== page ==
1994, but not before executing numerous on—stage handstands and giving free shots of vodka to bemused punters outside an early gig at the Cathouse.

The band survived the loss. and the notoriously fickle attentions of a post-‘Country House' Damon Albarn. before being finally finished by the curse of solo ambition. But Malkmus. always the band‘s main songwriter, looks like he could come up smiling. This year‘s debut was originally called Dear Mom, Send Money (rejected for being ‘too Zappa'). then was briefly entitled Swedish Reggae (‘too Beck'). before finally ending up as Stephen Ma/knius.

But 'too Stephen Malkmus‘ it ain't. When brilliant hooks are thrown away mid-song like an afterthought you know you're either dealing with a very good album or a very wasteful one. This one is closer to the former. and is quirky rather than wacky. combining sparkle and elegance in a manner that is endearingly left-field.

Malkmus's upcoming tour dates will give the new songs a chance to test their mettle against the prodigal swagger of any old Pavement numbers that work their way into the set. And you never know they might just come off best. (James Smart)

Various venues, Edinburgh, Thu 12-Sat 15 Apr.

The millennium is still with us. On The Line an idea of Channel 4's John Snow, and supported by the Millennium Commission - is sponsoring an ambitious Easter programme of music (including Hi-Life band Ehetse. Makossa. Sufri drummers and Sri Bah Alba). dance. drama. st0rytelling, film. art exhibitions and workshops to bring a taste of Ghana's culture to Scotland.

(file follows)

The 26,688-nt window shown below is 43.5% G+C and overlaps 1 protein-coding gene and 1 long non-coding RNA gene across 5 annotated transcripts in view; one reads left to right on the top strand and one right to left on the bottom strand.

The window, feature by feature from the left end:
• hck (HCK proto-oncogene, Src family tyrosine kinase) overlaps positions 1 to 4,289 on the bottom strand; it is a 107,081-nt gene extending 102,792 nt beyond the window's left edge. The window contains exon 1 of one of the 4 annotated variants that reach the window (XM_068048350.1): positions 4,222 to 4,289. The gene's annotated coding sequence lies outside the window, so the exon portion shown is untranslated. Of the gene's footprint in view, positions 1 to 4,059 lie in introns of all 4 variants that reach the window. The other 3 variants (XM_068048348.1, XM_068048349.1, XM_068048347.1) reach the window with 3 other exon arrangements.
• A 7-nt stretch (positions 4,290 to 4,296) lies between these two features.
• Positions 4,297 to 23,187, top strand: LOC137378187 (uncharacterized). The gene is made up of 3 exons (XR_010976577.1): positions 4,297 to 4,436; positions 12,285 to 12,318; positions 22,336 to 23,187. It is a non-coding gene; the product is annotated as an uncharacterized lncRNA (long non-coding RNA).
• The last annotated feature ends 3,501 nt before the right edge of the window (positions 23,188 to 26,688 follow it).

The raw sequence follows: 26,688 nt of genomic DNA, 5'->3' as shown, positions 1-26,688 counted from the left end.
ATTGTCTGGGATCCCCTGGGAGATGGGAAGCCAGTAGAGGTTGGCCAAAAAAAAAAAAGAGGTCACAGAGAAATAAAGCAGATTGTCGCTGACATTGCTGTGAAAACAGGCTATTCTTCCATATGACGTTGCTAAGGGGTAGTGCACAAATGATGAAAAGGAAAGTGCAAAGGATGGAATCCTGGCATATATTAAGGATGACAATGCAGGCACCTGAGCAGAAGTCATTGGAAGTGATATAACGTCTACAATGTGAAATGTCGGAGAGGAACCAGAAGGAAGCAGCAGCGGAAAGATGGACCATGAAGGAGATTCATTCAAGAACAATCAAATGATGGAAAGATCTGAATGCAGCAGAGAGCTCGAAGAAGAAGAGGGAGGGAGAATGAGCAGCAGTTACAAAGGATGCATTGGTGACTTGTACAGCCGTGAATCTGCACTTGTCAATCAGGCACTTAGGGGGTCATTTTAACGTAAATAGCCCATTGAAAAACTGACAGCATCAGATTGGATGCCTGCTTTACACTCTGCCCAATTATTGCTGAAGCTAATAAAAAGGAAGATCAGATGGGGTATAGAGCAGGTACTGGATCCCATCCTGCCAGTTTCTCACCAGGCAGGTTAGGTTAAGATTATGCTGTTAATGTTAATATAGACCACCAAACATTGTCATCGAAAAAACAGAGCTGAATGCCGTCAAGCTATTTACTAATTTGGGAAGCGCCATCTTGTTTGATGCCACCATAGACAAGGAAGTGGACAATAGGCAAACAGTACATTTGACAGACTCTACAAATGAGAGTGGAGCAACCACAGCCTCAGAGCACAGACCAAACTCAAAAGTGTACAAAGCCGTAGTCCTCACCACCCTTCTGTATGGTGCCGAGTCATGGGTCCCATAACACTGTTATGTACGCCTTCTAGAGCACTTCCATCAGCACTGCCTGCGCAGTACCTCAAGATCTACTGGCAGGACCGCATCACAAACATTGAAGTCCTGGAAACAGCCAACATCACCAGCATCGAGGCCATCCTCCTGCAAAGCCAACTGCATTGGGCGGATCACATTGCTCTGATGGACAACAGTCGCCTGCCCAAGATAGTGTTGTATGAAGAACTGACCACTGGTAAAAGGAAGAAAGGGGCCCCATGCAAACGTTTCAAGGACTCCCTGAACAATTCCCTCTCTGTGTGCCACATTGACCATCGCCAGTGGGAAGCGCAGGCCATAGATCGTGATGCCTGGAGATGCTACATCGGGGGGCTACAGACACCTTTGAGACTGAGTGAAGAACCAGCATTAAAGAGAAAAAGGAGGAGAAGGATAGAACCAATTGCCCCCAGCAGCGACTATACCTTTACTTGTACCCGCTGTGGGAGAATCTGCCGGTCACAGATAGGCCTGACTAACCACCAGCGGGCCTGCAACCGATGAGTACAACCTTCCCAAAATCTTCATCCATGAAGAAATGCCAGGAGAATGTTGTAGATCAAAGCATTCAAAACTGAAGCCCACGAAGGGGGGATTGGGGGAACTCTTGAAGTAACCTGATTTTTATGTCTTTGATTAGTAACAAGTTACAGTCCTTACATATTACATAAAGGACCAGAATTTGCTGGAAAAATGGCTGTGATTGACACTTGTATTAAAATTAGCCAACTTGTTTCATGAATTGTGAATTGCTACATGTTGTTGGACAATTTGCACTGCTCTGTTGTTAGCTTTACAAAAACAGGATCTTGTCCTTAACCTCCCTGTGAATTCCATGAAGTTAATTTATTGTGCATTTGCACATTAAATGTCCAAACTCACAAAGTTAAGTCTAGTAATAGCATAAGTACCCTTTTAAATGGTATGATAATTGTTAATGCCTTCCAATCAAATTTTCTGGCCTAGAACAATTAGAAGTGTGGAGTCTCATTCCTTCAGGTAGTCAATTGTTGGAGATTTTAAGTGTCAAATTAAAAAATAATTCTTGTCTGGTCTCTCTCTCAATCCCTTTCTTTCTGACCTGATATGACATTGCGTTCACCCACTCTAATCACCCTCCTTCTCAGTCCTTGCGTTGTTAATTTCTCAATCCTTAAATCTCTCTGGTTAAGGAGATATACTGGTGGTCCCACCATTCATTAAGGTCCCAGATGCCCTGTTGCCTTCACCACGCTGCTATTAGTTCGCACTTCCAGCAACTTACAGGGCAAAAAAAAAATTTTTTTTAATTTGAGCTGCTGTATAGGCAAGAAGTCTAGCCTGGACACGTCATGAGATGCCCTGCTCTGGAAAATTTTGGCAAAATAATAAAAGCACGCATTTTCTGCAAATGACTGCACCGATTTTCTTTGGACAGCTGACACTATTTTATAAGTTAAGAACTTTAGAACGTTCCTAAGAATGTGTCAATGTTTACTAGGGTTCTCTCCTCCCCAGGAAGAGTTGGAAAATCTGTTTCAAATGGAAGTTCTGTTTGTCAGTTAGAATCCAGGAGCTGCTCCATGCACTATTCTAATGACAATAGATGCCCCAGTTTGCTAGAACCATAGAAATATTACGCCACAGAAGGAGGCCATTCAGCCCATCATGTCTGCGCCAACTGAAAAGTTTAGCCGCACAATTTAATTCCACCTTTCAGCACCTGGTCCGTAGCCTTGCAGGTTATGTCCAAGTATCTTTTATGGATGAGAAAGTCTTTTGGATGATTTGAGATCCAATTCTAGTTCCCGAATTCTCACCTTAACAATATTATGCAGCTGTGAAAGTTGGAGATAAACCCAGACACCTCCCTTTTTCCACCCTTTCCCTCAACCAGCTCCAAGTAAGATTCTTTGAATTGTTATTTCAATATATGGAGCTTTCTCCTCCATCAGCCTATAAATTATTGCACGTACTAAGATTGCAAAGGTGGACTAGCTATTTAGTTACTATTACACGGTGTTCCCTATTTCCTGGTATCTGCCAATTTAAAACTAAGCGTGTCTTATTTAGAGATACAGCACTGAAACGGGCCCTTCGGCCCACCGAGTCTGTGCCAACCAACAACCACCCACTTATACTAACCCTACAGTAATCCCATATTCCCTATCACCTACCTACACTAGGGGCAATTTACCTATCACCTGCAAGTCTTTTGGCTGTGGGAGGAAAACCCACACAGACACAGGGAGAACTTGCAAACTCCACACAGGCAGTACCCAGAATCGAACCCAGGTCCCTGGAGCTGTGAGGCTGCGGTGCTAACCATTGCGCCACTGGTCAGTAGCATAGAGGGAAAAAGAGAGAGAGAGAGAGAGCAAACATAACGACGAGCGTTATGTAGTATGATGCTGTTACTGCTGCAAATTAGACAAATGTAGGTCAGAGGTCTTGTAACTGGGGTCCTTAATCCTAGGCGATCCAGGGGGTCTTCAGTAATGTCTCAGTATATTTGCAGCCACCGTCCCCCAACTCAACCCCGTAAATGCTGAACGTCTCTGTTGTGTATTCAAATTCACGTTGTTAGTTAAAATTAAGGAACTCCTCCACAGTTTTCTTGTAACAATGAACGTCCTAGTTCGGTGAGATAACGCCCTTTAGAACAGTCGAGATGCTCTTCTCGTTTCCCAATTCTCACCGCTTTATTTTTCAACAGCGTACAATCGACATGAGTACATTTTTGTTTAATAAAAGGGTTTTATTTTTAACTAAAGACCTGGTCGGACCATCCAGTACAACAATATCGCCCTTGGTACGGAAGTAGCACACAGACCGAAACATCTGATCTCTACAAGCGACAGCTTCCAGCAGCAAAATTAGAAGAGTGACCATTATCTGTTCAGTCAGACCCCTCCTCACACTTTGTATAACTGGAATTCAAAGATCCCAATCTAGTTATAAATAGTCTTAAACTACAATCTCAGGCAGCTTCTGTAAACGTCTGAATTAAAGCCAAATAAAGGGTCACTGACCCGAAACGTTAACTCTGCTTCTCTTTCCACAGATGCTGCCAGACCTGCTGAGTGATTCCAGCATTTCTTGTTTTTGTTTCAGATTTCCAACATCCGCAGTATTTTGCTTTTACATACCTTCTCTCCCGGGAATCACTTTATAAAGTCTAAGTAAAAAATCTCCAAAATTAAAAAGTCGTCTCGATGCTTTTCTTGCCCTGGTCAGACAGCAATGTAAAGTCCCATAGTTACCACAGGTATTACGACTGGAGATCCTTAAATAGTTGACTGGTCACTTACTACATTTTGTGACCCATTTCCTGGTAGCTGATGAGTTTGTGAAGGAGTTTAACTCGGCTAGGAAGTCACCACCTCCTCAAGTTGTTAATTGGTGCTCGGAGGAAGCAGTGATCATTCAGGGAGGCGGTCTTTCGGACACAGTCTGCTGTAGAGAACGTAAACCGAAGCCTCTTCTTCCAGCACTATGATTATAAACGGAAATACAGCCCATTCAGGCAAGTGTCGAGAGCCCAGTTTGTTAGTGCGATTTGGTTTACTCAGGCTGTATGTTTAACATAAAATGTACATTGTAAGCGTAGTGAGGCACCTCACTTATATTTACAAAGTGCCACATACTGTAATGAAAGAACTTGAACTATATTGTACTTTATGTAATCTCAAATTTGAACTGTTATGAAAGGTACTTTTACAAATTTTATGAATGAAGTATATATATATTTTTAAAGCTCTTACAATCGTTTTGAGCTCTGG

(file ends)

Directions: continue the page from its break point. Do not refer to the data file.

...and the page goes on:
The ‘Line' is the Meridian. which runs down through GreenWich, the Iberian Peninsula. North West Africa and then over the ocean to Antarctica. So we share the same time. if not the same high temperatures. as our brothers and sisters in the former British colony of Ghana. Meltdown in the Liquid Room is likely. though, when tranceltic aCld crofters Shooglenifty add the thunder of a Ghanaian percussion section to their already deep-delving grooves.

The drummers. part of the Ambrempon Cultural Group are here to create an African Village on the Meadows. complete with straw huts. where you can learn to dance. beat drums and even have your fortune told! A famin day on Easter Sunday will have Ghanaian food. You can also get a taste of the Festival at the opening ceremony at the Bedlam Theatre.

Richard Lace. one of the student organisers of this multi-faceted event, talked about a central part the Stories In Harmony project: ‘We created it in Ghana with four actors from the UniverSIty of Legon and fOur from Edinburgh University Theatre Company. It's about communication. or the difficulties in communication. It‘s a devised piece a Western idea that they were not used to. What we took was mainly directorial technique and production style they brought much more traditional material. They have such rich traditions of stOry. song. dance and ritual. But we‘ve got some Welsh and English folk songs in there too. It was intense. and difficult the red tape especially but the result is powerful. We got the impression that they are not new to European links they're used to people coming and taking things away. So they really want to come here to be themselves. Really do the business.‘ (Norman Chalmersi

Dancing to a hybrid beat

12—26 Apr 2001 THE LIST 47